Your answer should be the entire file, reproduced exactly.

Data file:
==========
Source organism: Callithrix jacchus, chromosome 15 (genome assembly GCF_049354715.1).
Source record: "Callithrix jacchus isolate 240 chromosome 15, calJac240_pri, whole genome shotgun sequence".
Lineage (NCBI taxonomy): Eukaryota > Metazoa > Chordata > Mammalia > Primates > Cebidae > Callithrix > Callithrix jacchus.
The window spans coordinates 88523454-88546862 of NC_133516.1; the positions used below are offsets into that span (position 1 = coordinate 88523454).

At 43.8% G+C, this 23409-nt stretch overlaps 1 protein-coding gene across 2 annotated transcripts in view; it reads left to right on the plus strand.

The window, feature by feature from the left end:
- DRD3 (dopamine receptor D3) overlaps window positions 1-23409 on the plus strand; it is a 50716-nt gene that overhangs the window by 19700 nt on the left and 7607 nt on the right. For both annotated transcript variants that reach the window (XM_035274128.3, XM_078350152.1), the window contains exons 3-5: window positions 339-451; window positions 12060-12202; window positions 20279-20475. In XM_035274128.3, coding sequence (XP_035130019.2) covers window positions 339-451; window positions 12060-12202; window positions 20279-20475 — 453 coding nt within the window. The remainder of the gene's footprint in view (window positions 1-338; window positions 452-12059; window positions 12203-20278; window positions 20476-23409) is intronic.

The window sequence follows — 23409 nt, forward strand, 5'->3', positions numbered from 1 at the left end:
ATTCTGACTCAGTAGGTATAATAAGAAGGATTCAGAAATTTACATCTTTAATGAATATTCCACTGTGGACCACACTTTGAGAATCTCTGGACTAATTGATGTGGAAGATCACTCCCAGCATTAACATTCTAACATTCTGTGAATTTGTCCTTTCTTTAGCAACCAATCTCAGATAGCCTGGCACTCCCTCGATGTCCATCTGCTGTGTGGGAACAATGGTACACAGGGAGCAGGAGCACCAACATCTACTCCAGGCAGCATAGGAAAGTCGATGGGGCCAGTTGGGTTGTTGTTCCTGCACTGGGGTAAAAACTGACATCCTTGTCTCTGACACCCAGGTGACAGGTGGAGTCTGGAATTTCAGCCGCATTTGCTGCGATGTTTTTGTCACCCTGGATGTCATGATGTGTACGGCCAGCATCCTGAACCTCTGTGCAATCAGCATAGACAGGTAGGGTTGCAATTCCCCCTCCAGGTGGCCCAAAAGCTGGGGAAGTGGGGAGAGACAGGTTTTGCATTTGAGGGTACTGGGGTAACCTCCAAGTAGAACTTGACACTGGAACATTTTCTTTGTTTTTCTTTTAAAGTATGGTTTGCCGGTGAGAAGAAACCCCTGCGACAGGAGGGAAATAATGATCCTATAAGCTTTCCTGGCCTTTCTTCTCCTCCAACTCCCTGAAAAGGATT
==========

Source organism: Callithrix jacchus, chromosome 15 (genome assembly GCF_049354715.1).
Source record: "Callithrix jacchus isolate 240 chromosome 15, calJac240_pri, whole genome shotgun sequence".
Lineage (NCBI taxonomy): Eukaryota > Metazoa > Chordata > Mammalia > Primates > Cebidae > Callithrix > Callithrix jacchus.
The window spans coordinates 88523454-88546862 of NC_133516.1; the positions used below are offsets into that span (position 1 = coordinate 88523454).

At 43.8% G+C, this 23409-nt stretch overlaps 1 protein-coding gene across 2 annotated transcripts in view; it reads left to right on the plus strand.

The window, feature by feature from the left end:
- DRD3 (dopamine receptor D3) overlaps window positions 1-23409 on the plus strand; it is a 50716-nt gene that overhangs the window by 19700 nt on the left and 7607 nt on the right. For both annotated transcript variants that reach the window (XM_035274128.3, XM_078350152.1), the window contains exons 3-5: window positions 339-451; window positions 12060-12202; window positions 20279-20475. In XM_035274128.3, coding sequence (XP_035130019.2) covers window positions 339-451; window positions 12060-12202; window positions 20279-20475 — 453 coding nt within the window. The remainder of the gene's footprint in view (window positions 1-338; window positions 452-12059; window positions 12203-20278; window positions 20476-23409) is intronic.

The window sequence follows — 23409 nt, forward strand, 5'->3', positions numbered from 1 at the left end:
ATTCTGACTCAGTAGGTATAATAAGAAGGATTCAGAAATTTACATCTTTAATGAATATTCCACTGTGGACCACACTTTGAGAATCTCTGGACTAATTGATGTGGAAGATCACTCCCAGCATTAACATTCTAACATTCTGTGAATTTGTCCTTTCTTTAGCAACCAATCTCAGATAGCCTGGCACTCCCTCGATGTCCATCTGCTGTGTGGGAACAATGGTACACAGGGAGCAGGAGCACCAACATCTACTCCAGGCAGCATAGGAAAGTCGATGGGGCCAGTTGGGTTGTTGTTCCTGCACTGGGGTAAAAACTGACATCCTTGTCTCTGACACCCAGGTGACAGGTGGAGTCTGGAATTTCAGCCGCATTTGCTGCGATGTTTTTGTCACCCTGGATGTCATGATGTGTACGGCCAGCATCCTGAACCTCTGTGCAATCAGCATAGACAGGTAGGGTTGCAATTCCCCCTCCAGGTGGCCCAAAAGCTGGGGAAGTGGGGAGAGACAGGTTTTGCATTTGAGGGTACTGGGGTAACCTCCAAGTAGAACTTGACACTGGAACATTTTCTTTGTTTTTCTTTTAAAGTATGGTTTGCCGGTGAGAAGAAACCCCTGCGACAGGAGGGAAATAATGATCCTATAAGCTTTCCTGGCCTTTCTTCTCCTCCAACTCCCTGAAAAGGATT